Here is why this is so important: Even though you estimate for net profit with each and every sale, starting with your first sale in January, the fact is that all the profit from those sales goes towards covering your overhead (OH) until all of your overhead is paid for. Once your overhead is covered, you have reached what accountants call your “break-even” date.

Once you hit your break-even date – all the profit you then make from every sale goes straight to your bottom line. Not only the net profit, but also the operational profit (that previously went to pay for overhead) now goes straight to the bottom line. This date is generally hit right before or in the 4th quarter.

Do you know what your break-even date is? Have you reached it yet?

2. Operational Margin

My high performing clients are able to achieve an Operational Profit Margin in the upper 30%’s and 40+% depending on the type of business they are in (and how long they have been working with me). If your operational margin is, for example, 35%, then after you hit break-even, every dollar that gets produced will put at least 35 cents or more towards your bottom line! That is a lot!

To this end, the more sales that your team can produce and bill in this final quarter, the more net profit you will ultimately earn. Conversely, if you have too many hiccups this fall, you put your year-end net profit at risk.

Thus your drive for additional revenues to maximize your margins should be on your mind all the time, if you want to finish the year strong

Here are 12 Ways You Can Increase your Weekly Throughput and Year-end Revenue:

  1. Keep salespeople motivated to continue selling through December, using situational and year-end incentives. Having an increased backlog is good, it puts positive pressure on the crews, so they have more than enough work to chew through.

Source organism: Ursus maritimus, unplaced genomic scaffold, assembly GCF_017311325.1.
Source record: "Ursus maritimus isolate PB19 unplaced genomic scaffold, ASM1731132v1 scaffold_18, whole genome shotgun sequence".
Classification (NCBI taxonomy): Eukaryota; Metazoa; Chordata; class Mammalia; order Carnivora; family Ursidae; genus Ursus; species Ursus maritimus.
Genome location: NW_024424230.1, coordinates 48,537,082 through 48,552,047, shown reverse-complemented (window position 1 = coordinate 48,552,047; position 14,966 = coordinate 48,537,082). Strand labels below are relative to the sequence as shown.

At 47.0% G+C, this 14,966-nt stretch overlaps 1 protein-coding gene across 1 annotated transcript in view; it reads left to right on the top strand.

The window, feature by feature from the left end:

2. Decrease the non-billable time (shop time, morning, travel, deli and gas stops, evening) so more time is spent on billable work.
  3. Decrease (eliminate) the unnecessary go-backs needed to complete a job by ensuring crews are properly equipped and dispatched, with trucks and tools operating smoothly.
  4. Ask crews to plan to be flexible in case of bad weather, working late or weekends, so you can hit your Weekly Throughput goals.
  5. Use overtime (OT) to get your extra backlogged work done; the incremental cost of OT will be more than offset by the additional operating profit that will drop straight to your bottom line. Do the math!
  6. Sell more fall and winter add-on services. Remember, enhancement sales can be sold at a higher margin than your standard work anyhow, so it is a double win.
  7. Walk every maintenance property and sell them services to be done now, or in the winter.  Find extra work that can be performed by crews already on maintenance properties.
  8. Sell holiday decor now to be done this fall. For example, how about selling front door arrangements as you see in the magazine Southern Living?
  9. Sell fireplaces and hardscapes to be started now (and completed during the winter).
  10. Raise next year’s hourly rate right now, and apply it to your fall work. Who says you have to wait till January to raise rates?
  11. Deliver your holiday presents to clients early, and they will likely give you more work to take care of.
  12. Incentivize your crews to increase their Weekly Throughput. Make crews accountable for their weekly production goals, and motivate them to be as efficient as possible. Share the winnings when they sprint through the finish line.

Connect the dots:

Many employees may not immediately grasp how sprinting through the finish, and ensuring a healthy net profit will benefit them and their families. Take the time to explain this to them by connecting the dots on how it benefits the company and how it benefits them directly. Using an incentive plan helps them see directly how it benefits them and creates a win/win situation for both of you.

(I love helping companies set up effective incentive plans because it is so win-win when done right!)

Your Challenge: Pull everyone together if you have not already done so, and explain to them which day in your calendar you hit break-even and how the production during the 4th quarter will help the company hit and beat its year-end profit goals, thus benefiting everyone.